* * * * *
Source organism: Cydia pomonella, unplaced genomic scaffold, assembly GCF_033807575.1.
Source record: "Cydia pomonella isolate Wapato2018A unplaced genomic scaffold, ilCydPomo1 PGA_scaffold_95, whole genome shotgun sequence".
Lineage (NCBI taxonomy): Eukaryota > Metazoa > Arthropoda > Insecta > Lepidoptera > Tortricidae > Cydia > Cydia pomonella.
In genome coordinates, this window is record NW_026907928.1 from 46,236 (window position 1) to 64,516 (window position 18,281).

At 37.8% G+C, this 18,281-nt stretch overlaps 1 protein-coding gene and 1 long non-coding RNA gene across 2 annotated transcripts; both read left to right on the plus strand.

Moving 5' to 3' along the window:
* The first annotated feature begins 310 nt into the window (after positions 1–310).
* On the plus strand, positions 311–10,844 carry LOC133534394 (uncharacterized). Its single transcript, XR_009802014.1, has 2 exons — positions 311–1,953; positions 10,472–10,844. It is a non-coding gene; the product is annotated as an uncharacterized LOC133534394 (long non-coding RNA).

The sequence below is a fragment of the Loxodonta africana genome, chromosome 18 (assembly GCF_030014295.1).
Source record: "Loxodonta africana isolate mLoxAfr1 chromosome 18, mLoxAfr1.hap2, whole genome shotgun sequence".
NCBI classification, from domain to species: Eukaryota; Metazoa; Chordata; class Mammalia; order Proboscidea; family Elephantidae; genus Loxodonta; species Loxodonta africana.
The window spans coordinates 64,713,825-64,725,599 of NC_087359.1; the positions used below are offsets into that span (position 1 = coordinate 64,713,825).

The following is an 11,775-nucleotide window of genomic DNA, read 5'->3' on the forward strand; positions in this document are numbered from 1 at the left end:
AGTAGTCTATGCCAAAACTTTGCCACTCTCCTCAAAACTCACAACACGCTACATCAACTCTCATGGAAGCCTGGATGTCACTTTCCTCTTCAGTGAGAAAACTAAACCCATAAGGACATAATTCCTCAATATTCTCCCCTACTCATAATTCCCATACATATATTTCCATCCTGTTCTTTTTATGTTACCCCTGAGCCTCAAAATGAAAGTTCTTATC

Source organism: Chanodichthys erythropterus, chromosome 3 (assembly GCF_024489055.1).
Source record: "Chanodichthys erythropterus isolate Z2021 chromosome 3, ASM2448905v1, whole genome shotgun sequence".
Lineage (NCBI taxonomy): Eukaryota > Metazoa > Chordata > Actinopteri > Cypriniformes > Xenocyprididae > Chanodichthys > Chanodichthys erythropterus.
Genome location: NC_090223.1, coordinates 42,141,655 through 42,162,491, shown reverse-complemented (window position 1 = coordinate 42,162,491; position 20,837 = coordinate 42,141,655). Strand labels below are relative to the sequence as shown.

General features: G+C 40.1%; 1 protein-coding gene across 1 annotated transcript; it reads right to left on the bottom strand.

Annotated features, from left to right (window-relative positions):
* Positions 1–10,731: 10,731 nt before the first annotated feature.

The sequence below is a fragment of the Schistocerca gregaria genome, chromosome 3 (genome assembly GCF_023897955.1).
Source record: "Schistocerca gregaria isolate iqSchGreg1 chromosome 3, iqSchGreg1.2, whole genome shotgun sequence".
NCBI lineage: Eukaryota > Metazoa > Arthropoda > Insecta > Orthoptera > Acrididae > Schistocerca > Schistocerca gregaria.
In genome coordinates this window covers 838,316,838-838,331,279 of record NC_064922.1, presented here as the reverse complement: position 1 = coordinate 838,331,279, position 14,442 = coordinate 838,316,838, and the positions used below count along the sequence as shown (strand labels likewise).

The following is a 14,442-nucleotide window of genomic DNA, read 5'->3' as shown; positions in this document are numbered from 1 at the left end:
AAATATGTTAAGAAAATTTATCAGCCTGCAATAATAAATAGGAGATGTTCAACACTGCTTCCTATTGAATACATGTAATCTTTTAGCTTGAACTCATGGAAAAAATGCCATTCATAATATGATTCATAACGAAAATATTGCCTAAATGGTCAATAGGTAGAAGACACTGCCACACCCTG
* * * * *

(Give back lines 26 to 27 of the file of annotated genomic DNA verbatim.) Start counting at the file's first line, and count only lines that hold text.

The following is a 14,442-nucleotide window of genomic DNA, read 5'->3' as shown; positions in this document are numbered from 1 at the left end:
AAATATGTTAAGAAAATTTATCAGCCTGCAATAATAAATAGGAGATGTTCAACACTGCTTCCTATTGAATACATGTAATCTTTTAGCTTGAACTCATGGAAAAAATGCCATTCATAATATGATTCATAACGAAAATATTGCCTAAATGGTCAATAGGTAGAAGACACTGCCACACCCTG